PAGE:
Capt. Brooks retires from Troy Police Department

Published 3:00 am Saturday, May 30, 2015

Capt. Freddie Brooks, right, receives his firearm from Troy Police Chief Jimmy Ennis. Brooks served 30 years with Troy PD and said he would miss not only his family but his home, too.  MESSENGER PHOTO/SCOTTIE BROWN

Capt. Freddie Brooks, right, receives his firearm from Troy Police Chief Jimmy Ennis. Brooks served 30 years with Troy PD and said he would miss not only his family but his home, too.

For anyone leaving home is never easy, but for Capt. Freddie Brooks with the Troy Police Department it was a sad but joyous occasion.

Brooks, who came to the department in April 1985, was joined by friends, family members, coworkers, city officials and even a state representative for his last day at “home.”

“I felt very humbled because some of the people this information was coming from and that were making the comments were people that I mentored when I first came here,” Brooks said. “Like Lewis Fannon, he was already here when I came. Benny was already here when I came and for them to say those things about me meant a lot. We all went to school together and it was funny that we all ended up at the police department together.”

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A Troy native, Brooks knew the town well starting out at the department, but his riding partner, then patrolman Chief Jimmy Ennis, had not, which lead former police Chief Grady Reeves to put the two together. Ennis and Brooks both said that was the thread that held the two together during all these years.

“Today is a special day for you,” Ennis said. “Emotional. You served well for over 30 years. You’ve been a dedicated and loyal employee and a very good friend. They’re right that if you needed something done, Freddie knew how to do it. And, I appreciate it…everything.”

Brooks said during his 30 years with the department, he had seen it grow exponentially from officers having a car they could take home for themselves to vests to wear on shift. What he said was a major change from his first days starting with the force.

“You could walk down stairs and not even have a car to ride,” Brooks said. “The walkie-talkies we had, a lot of times, you’d have to take it from another officer, put another battery in it off the charger and go out with it. That’s all we had. We didn’t have any radios. I worked probably the first three nights without a vest, because we had such a shortage of equipment. But, they found me a used vest to wear.”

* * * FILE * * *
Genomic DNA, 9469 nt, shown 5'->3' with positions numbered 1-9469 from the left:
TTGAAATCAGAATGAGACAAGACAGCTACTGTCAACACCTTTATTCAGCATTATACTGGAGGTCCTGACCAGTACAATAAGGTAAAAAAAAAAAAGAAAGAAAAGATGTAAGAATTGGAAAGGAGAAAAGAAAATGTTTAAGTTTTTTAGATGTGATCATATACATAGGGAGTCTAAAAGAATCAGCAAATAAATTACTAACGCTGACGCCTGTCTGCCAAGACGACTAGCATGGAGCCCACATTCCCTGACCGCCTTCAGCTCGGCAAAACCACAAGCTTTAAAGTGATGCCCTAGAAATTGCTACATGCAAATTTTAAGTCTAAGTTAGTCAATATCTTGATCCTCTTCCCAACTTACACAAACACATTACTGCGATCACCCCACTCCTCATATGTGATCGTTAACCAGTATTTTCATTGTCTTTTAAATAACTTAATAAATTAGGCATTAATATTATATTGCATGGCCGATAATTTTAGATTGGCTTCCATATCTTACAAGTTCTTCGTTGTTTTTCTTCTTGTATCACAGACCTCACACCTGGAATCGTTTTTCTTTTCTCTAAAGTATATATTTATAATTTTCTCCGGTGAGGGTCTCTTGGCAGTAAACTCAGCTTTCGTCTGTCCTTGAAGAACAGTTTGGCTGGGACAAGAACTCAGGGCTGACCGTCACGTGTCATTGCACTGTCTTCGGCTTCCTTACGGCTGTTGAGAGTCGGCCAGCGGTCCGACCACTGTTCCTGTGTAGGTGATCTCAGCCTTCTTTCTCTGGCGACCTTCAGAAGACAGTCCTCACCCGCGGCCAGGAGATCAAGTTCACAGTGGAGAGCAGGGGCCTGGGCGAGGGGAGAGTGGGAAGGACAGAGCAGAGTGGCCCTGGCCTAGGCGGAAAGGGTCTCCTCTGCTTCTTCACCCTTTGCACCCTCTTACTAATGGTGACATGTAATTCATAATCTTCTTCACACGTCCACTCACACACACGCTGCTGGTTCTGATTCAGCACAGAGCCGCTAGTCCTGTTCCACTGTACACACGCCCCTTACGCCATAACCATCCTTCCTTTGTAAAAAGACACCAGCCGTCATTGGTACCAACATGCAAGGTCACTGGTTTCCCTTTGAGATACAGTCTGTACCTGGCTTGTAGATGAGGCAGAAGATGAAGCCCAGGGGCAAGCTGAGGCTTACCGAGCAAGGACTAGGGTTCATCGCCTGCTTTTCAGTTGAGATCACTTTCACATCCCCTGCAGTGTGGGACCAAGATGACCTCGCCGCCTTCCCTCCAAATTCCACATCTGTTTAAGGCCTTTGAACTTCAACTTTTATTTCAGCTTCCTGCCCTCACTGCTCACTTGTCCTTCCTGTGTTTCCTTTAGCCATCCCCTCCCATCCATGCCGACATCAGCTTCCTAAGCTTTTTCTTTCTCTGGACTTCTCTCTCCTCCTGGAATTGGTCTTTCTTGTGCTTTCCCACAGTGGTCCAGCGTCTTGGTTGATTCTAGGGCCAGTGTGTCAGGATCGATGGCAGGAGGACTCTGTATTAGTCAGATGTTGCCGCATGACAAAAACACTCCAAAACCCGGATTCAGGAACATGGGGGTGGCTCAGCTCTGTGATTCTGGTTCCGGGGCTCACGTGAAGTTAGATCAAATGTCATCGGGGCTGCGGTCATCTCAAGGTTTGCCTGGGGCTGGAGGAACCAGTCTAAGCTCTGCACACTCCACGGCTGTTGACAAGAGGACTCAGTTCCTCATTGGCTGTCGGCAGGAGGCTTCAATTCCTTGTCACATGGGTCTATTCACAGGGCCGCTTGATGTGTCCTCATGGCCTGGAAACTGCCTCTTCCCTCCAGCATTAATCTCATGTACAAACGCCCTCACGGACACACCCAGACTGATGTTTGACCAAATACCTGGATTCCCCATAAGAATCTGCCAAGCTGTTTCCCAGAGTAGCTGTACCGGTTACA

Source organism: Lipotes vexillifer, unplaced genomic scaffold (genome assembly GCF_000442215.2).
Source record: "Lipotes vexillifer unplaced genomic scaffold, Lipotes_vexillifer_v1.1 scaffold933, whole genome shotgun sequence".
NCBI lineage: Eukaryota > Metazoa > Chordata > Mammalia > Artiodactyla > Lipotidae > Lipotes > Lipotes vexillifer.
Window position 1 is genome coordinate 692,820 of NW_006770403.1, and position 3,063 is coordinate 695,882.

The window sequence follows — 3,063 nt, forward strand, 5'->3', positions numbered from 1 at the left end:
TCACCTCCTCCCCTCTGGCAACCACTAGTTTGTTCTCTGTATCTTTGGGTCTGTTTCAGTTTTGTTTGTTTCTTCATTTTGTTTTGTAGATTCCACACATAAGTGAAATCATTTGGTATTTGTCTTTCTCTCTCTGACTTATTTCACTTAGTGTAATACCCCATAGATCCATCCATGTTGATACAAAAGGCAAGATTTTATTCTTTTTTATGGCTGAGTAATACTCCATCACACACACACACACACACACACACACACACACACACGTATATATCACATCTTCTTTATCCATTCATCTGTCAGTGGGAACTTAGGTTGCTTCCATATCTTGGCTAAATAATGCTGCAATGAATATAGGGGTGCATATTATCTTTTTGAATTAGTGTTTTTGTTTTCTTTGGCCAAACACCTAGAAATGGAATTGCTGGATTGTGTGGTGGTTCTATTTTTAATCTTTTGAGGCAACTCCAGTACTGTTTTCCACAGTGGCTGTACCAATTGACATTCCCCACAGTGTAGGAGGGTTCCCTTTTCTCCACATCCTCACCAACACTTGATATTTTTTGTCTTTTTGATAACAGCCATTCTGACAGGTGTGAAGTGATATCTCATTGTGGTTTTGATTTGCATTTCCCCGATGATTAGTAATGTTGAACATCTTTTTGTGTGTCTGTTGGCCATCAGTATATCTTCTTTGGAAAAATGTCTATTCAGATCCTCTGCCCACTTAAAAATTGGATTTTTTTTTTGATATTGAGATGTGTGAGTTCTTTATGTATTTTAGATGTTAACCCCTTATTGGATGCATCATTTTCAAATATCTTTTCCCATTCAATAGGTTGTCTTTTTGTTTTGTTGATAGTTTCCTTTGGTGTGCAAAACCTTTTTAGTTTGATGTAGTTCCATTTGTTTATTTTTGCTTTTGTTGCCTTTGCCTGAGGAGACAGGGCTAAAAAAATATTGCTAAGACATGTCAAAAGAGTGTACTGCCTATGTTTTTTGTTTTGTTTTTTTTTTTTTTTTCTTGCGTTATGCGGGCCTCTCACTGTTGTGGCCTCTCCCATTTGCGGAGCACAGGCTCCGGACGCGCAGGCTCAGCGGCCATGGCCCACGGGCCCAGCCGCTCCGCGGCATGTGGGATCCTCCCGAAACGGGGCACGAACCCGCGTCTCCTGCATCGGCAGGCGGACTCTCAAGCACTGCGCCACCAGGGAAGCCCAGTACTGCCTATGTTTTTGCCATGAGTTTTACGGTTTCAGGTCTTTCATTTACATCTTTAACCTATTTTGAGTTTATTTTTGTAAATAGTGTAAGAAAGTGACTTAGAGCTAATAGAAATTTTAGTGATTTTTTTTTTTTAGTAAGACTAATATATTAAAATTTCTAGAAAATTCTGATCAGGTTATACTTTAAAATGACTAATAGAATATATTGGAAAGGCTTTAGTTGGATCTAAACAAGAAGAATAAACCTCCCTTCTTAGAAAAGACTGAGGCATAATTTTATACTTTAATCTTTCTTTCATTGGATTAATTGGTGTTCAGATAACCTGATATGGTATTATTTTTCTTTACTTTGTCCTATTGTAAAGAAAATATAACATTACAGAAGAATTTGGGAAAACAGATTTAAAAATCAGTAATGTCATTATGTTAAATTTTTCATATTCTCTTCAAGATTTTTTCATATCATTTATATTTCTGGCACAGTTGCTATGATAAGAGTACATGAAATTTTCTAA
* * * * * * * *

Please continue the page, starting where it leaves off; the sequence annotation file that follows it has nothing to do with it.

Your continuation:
Rep. Alan Boothe, who served with Brooks in the Army Reserves, said it had been unique times and was thankful for the opportunity he had to serve under Brooks. Because of Brooks’ dedicated service and never-faltering leadership, Boothe adopted a resolution in his honor.

“I am probably one of the few, if not the only person in the room, who served with Col. Brooks in the Alabama National Guard CID,” Boothe said. “He was my boss. I was also the chairman of the public safety commission for the Troy City Council, so when he was in Troy, I was his boss. We had some real unique times. Freddie and I go back a long way…He’s helped me when I was at Troy University and he’s bailed me out a lot. I can tell you he was a great guy in the Alabama National Guard and a wonderful commander. One of the best I ever had.”

Others spoke on behalf of Brooks, including former classmate and former Troy Police public information officer Benny Scarborough.

“Police officers aren’t getting a real good rap today,” Scarborough said. “But I’m telling you when it gets down, you’re going to be looking for men like him. You’ll need him. Thank you to all of y’all, and I know this is Freddie’s time but I know what he would say also. He would say, ‘This may be my time,’ but he’s got to pass his torch to somebody and somebody has got to pick it up and tote it. Freddie, good job. You’ve done it. You did a great job. It was an honor to serve with you.”

Capt. Wayne Floyd also spoke in recognition of Brooks saying that as he punched his ticket one last time, Floyd would become the oldest serving officer for the City of Troy.

“I was sitting around thinking today, me and Freddie are the two old goats of the department,” Floyd said. “I started in 84, he started in 85. I thought, what’s going to happen when he leaves. He holds the distinction right now of oldest active serving police officer in the city of Troy. And, what’s that do when he leaves? That passes to me.”

Pausing to think about his time with the department, Brooks said he would always think of it as home and his brothers in blue as just that—family. But, while Brooks said he would be taking the time to tend to his flower beds, go fishing with his family and spend time with his two beautiful grandchildren, he said he would never be too far from home and only a phone call away for those needing technical help.

“The flowerbeds look bad,” Brooks said. “This spring I was going to put new pine straw down, but hey, I got sick. It didn’t happen, now I have weeds in my flowerbeds I have to get out. But, I’m going to get it done. When I was up there and trying to talk, it was so hard for me. I’m leaving my family. But it’s not so much I’m leaving my family. I’m leaving home and my family. I’m going to miss these guys. I’m going to come back up here and see folks. Say, ‘Hey, how ya doin’? Good to see ya.’ It’s tough.”